Canapés are defined as small, decorative pieces of bread (toasted or untoasted) that are topped with savory garnishes such as anchovies, cheese or some type of spread. They've always fascinated me. They were often served at ladies’ tea parties or cocktail receptions when I was a young girl. Some were made with soft, sliced white bread with a garlic spread that was tinted pale pink or green with a touch of food coloring. Others were squares of lightly toasted bread spread with mayonnaise and topped with tiny, delicate shrimp or a smoked oyster. I adored daintily picking them up – with my pinky finger held gracefully just so – and nudging them into my mouth.
Alas, I didn’t quite learn the art of canapé-making until the last few years. For ever so long, my ideas of hors d’oeuvres were chips and dips, cheese trays and various kinds of finger sandwiches. I had to improve my repertoire.
I went through Mama’s trove of recipes. I bought a couple of Martha Stewart’s books. I asked a friend, who's a fabulous hostess, to give me some ideas. I was on a mission to perfect the art of the canapé. I tried my hand at miniature carrot muffins, tiny cream puffs filled with crabmeat and heart-shaped toasted bread dabbed with herb cheese. With patience, a lot of experimenting and a strong back, I am finally able to make several tiny, delicate, dainty and delicious canapés. Bending over small squares of bread or pastry and filling them with tiny amounts of spreads and such is not easy – at least for me it isn’t.
I have also developed some policies as to when I will put forth energy to make these detailed “little bites.” I serve them only when I have a small party of 10 to 12 guests. I do not make more than four or five different kinds for one affair, and more often than not, they are served cold or at room-temperature. Trying to heat these things in an oven and somehow getting them on a platter or tray is more than I can handle when I have guests.
These are the ones that I find the simplest and best that I can manage on my own.
The shrimp canapé recipe can be doubled if you wish.
• 6 slices of thin white bread
• 3 tablespoons unsalted butter, at room temperature
• 12 thin round slices of cherry tomatoes
• 48 slices of ripe olives
• 12 small cooked shrimp
• ¼ cup mayonnaise
• 1 tablespoon prepared horseradish
• 12 fresh dill or parsley leaves
Spread the bread with the butter and cut into 12 2-inch squares. Arrange the tomato, olives and shrimp on top of each square.
In a small bowl, combine the mayonnaise and horseradish, and dot the top of the shrimp with this mixture. Garnish with the dill or parsley.
MAKES 12 CANAPÉS
HEART TOASTS WITH HERB CHEESE
• ½ cup crème fraîche
• 4 ounces cream cheese at room temperature
• 1 teaspoon chopped fresh thyme
• 1 tablespoon chopped fresh parsley
• Dash of cayenne
• 1 teaspoon fresh lemon juice
• 10 very thin slices of bread
Whip the crème fraîche in an electric mixer until fluffy and set aside. In a separate bowl, whip the cream cheese with the remaining ingredients until light and fluffy. Fold in the whipped crème fraîche and refrigerate until ready to use.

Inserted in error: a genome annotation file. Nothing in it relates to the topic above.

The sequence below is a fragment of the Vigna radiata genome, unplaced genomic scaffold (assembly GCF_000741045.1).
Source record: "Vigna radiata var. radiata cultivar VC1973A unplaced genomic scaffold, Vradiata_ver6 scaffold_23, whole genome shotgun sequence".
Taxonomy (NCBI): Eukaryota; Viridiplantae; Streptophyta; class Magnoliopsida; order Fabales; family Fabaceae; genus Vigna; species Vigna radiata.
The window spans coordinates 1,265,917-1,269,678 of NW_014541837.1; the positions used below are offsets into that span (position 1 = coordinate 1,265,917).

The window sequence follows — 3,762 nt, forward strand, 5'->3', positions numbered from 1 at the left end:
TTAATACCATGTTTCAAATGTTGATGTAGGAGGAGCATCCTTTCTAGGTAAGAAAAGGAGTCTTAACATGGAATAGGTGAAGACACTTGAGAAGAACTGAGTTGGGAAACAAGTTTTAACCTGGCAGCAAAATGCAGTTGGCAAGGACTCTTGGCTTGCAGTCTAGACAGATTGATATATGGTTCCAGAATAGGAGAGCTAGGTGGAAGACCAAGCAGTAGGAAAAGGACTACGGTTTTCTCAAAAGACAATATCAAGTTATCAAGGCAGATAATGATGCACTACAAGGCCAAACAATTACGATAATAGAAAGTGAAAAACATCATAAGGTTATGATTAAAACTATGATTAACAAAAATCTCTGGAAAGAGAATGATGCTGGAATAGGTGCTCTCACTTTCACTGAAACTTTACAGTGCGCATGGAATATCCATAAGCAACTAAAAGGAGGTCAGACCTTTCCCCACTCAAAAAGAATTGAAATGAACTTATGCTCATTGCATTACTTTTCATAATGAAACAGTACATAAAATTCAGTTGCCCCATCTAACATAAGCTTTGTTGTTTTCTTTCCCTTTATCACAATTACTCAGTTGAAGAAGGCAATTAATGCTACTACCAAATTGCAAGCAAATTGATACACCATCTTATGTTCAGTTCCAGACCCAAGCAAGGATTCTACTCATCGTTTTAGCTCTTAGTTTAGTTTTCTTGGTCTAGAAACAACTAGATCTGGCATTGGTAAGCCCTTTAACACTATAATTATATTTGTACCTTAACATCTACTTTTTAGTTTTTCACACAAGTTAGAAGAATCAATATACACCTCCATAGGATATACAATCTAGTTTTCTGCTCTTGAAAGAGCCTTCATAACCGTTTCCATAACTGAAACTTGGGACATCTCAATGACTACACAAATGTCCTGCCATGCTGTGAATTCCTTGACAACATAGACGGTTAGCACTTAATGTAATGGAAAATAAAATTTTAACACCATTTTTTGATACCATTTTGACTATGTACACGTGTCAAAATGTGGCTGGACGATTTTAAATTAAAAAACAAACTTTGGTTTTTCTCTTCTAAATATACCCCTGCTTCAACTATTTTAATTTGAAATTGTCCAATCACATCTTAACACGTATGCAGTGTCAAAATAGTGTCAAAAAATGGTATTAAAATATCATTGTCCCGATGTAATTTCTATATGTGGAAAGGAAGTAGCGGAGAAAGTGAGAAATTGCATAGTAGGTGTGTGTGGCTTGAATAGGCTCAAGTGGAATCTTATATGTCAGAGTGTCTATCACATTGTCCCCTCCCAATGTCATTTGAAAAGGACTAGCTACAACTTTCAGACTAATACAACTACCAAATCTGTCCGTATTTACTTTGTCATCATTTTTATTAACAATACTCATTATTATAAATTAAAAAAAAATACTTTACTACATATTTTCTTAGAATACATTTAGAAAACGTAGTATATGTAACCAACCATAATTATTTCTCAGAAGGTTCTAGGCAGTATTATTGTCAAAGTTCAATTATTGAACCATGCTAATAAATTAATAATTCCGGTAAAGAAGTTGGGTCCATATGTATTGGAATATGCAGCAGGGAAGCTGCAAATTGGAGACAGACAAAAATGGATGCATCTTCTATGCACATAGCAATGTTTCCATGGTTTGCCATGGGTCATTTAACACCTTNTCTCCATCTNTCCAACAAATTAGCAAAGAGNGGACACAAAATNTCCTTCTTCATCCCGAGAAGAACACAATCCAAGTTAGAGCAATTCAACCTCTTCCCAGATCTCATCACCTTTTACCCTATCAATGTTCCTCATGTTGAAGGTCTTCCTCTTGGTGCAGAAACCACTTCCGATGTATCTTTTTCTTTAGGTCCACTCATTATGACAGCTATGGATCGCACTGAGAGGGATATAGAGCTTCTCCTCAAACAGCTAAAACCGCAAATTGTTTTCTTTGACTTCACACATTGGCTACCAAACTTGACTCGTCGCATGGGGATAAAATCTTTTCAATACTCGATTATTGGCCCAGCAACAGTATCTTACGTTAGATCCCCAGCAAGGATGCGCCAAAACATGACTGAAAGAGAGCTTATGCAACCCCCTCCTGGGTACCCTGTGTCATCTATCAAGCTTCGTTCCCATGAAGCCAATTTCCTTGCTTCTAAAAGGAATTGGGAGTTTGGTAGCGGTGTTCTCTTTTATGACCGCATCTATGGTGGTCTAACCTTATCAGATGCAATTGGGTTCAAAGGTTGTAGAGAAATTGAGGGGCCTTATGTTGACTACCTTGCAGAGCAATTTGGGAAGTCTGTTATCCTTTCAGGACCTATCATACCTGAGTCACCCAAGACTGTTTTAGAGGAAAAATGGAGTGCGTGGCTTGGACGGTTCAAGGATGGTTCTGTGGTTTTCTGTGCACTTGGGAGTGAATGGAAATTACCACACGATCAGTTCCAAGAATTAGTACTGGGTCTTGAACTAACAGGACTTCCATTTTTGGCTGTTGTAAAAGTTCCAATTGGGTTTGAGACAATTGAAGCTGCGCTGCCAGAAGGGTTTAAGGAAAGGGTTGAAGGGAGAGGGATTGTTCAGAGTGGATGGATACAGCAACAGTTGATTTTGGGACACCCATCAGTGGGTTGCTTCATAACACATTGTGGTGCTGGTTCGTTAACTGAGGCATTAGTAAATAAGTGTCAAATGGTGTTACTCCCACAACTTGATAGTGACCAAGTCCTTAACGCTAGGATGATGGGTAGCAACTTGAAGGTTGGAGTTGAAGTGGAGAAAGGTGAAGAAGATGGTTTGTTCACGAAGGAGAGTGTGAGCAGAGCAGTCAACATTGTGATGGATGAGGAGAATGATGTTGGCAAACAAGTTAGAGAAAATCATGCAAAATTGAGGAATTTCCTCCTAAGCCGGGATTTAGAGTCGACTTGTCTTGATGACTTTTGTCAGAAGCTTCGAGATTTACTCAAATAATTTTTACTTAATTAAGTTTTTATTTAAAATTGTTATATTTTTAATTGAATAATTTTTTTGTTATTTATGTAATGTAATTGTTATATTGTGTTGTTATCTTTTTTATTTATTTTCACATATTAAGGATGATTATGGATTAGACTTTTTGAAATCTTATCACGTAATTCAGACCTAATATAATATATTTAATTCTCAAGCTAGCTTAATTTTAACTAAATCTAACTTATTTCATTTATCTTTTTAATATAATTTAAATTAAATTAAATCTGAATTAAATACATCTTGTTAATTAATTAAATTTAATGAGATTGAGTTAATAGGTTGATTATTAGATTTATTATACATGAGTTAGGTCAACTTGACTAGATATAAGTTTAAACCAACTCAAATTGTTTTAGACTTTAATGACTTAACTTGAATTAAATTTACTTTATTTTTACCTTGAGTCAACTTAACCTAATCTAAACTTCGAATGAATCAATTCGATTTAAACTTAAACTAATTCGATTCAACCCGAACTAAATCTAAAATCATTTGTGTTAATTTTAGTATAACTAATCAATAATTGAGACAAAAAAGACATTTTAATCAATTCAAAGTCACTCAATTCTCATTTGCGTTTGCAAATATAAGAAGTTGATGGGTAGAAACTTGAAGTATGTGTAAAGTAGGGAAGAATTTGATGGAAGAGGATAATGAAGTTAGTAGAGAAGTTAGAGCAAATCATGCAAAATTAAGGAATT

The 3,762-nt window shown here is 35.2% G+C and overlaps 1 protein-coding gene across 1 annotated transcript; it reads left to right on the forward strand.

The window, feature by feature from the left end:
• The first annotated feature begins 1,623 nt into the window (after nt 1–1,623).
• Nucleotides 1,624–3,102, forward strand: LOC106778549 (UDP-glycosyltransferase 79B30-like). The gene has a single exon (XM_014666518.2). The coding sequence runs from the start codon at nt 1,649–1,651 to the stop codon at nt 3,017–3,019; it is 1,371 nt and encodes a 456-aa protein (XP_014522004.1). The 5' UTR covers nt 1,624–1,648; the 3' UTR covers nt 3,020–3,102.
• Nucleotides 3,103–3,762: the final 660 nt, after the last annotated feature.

Preheat the oven to 300 degrees. Cut the bread using a heart-shaped cookie cutter small enough to yield three hearts per slice. Put the cutouts on a baking sheet and bake until dry but not colored, about 10 minutes, turning after five minutes so the edges won’t curl. Remove from the oven and cool thoroughly. Using a pastry bag fitted with a decorative tip, pipe a bit of the herb cheese onto each toast. Serve at room temperature.
MAKES ABOUT 30 CANAPÉS
• 4 tablespoons butter
• ½ cup flour
• 1/8 teaspoon salt
• 1 cups milk
• 4 egg yolks, lightly beaten
• 4 egg whites, stiffly beaten
• 1 teaspoon sugar
These pinwheels are favorites of mine. You can make any kind of filling using ham, shrimp or whatever suits your fancy. I like this one made with caviar for festive holiday parties. Don’t be intimidated by making the jellyroll bread. If I can do it, anyone can!
Preheat the oven to 325 degrees. Lightly oil an 11-by-16-inch jellyroll pan, line with wax or parchment paper and lightly oil.
Melt the butter in a large saucepan. Add the flour and salt, and cook over medium heat, stirring for 1 minute. Gradually add the milk and cook, stirring for about 5 minutes. Remove from the heat and blend in the egg yolks and sugar.
Fold in the egg whites.
Spread the batter evenly in the prepared pan. Bake until lightly golden, 40 to 50 minutes. Remove from the heat and gently turn the pan over onto a sheet of wax or parchment paper. Lift the pan and carefully peel the paper from the jellyroll. Let cool completely.
• 4 ounces cream cheese, at room temperature
• 2 tablespoons sour cream
• 5 ounces caviar (red or black)
Beat the cream cheese and sour cream until soft and fluffy. Gently fold in the caviar. Spread the filling evenly over the jellyroll. Then, carefully roll the jellyroll beginning at one end of the 11-inch side. Wrap in plastic wrap or wax paper and chill for at least 3 hours.
To serve, remove the wrapping and cut crosswise into ½-inch slices and arrange on a platter.
MAKES ABOUT 30 SLICES